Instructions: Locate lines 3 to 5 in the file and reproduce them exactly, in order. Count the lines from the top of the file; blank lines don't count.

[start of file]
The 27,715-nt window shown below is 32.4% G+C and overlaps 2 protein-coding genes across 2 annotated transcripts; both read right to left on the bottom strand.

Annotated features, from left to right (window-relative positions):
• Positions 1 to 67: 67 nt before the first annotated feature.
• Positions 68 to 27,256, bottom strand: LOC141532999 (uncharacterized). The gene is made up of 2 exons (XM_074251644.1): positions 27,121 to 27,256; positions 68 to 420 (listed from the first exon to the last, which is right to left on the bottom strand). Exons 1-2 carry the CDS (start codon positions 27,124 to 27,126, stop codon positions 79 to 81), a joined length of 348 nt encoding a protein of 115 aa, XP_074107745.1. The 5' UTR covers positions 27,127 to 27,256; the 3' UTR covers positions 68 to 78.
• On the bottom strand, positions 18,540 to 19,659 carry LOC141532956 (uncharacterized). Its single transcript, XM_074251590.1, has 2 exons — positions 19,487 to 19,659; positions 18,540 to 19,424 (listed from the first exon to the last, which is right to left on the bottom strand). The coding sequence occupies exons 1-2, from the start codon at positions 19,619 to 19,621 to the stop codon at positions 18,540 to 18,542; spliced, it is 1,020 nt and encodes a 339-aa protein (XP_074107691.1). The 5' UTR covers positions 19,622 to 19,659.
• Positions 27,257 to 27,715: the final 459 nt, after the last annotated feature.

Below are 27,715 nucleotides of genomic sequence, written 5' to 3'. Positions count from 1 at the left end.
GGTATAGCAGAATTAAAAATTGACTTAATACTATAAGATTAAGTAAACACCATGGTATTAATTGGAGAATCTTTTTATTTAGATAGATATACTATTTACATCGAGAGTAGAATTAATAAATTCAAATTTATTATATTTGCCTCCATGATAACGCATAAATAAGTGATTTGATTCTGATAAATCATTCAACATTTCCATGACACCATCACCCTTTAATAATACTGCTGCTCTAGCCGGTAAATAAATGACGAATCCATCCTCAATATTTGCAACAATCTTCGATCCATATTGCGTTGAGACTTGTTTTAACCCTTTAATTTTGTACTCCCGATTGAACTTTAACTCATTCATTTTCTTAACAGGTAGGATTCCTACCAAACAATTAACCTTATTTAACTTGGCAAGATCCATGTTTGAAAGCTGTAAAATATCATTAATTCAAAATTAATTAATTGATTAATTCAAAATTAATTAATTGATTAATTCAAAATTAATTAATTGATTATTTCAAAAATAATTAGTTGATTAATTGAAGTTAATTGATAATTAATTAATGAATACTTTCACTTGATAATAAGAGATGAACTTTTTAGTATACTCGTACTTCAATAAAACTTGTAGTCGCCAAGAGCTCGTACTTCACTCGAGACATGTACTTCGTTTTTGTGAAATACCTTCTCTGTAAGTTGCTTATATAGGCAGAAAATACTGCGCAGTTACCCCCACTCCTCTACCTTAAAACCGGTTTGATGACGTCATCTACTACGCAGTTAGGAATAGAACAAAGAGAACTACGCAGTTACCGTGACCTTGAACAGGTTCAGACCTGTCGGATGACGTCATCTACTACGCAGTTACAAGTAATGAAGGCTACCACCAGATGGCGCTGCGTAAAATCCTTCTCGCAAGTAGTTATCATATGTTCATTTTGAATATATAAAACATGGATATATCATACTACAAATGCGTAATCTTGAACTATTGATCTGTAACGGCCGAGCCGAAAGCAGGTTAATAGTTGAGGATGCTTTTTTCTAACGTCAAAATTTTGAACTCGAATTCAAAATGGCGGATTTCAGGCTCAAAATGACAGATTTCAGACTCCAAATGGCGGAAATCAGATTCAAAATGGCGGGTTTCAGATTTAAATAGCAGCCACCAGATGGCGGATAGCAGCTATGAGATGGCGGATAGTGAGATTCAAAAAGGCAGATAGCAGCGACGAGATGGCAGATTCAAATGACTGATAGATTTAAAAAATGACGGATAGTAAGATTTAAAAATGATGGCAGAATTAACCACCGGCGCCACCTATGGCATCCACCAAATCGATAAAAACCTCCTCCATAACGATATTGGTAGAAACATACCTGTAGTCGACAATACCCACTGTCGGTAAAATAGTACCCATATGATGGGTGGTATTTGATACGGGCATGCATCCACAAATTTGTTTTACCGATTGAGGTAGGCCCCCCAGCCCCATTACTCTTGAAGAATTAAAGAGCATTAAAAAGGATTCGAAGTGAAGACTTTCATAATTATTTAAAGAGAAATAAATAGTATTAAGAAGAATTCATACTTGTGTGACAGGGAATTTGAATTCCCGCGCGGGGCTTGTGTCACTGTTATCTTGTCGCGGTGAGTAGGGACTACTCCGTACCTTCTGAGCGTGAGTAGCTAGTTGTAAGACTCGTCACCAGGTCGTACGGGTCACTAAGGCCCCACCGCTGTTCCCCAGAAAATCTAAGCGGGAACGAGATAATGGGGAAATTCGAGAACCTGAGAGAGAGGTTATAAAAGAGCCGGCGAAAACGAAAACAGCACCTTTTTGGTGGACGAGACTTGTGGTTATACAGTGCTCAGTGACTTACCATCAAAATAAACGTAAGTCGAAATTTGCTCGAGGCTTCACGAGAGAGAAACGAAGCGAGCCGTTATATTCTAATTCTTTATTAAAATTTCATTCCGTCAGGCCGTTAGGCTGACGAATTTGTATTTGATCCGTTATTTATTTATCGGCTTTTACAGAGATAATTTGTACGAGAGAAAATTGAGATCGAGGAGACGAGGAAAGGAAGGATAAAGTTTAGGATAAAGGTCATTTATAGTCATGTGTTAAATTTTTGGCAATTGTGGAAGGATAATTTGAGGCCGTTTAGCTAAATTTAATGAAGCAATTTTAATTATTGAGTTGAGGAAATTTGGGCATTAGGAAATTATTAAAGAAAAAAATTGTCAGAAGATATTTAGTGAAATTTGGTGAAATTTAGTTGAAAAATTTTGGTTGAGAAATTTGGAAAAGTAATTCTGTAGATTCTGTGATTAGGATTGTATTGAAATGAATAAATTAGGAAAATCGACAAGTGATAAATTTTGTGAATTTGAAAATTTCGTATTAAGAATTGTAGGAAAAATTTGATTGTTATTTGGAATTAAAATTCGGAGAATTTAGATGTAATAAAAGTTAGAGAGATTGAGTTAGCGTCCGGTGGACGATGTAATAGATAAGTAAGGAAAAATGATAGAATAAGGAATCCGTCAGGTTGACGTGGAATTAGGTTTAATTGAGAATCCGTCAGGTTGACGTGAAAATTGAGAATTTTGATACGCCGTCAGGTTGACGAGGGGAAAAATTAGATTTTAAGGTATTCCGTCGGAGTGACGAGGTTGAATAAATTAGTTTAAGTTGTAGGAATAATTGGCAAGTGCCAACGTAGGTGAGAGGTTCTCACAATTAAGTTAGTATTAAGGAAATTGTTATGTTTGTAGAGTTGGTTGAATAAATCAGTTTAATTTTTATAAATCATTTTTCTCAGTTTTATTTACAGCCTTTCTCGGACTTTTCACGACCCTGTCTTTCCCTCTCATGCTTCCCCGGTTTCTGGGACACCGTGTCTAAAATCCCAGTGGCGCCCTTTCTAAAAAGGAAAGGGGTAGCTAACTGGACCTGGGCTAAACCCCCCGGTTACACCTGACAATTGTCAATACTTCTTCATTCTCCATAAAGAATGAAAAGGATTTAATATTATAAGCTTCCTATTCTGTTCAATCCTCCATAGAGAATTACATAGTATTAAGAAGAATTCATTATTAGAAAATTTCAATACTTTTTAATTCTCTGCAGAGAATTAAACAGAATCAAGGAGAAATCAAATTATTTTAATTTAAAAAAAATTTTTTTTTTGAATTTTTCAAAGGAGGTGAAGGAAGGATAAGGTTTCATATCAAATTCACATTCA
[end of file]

• Positions 1 to 67: 67 nt before the first annotated feature.
• Positions 68 to 27,256, bottom strand: LOC141532999 (uncharacterized). The gene is made up of 2 exons (XM_074251644.1): positions 27,121 to 27,256; positions 68 to 420 (listed from the first exon to the last, which is right to left on the bottom strand). Exons 1-2 carry the CDS (start codon positions 27,124 to 27,126, stop codon positions 79 to 81), a joined length of 348 nt encoding a protein of 115 aa, XP_074107745.1. The 5' UTR covers positions 27,127 to 27,256; the 3' UTR covers positions 68 to 78.
• On the bottom strand, positions 18,540 to 19,659 carry LOC141532956 (uncharacterized). Its single transcript, XM_074251590.1, has 2 exons — positions 19,487 to 19,659; positions 18,540 to 19,424 (listed from the first exon to the last, which is right to left on the bottom strand). The coding sequence occupies exons 1-2, from the start codon at positions 19,619 to 19,621 to the stop codon at positions 18,540 to 18,542; spliced, it is 1,020 nt and encodes a 339-aa protein (XP_074107691.1). The 5' UTR covers positions 19,622 to 19,659.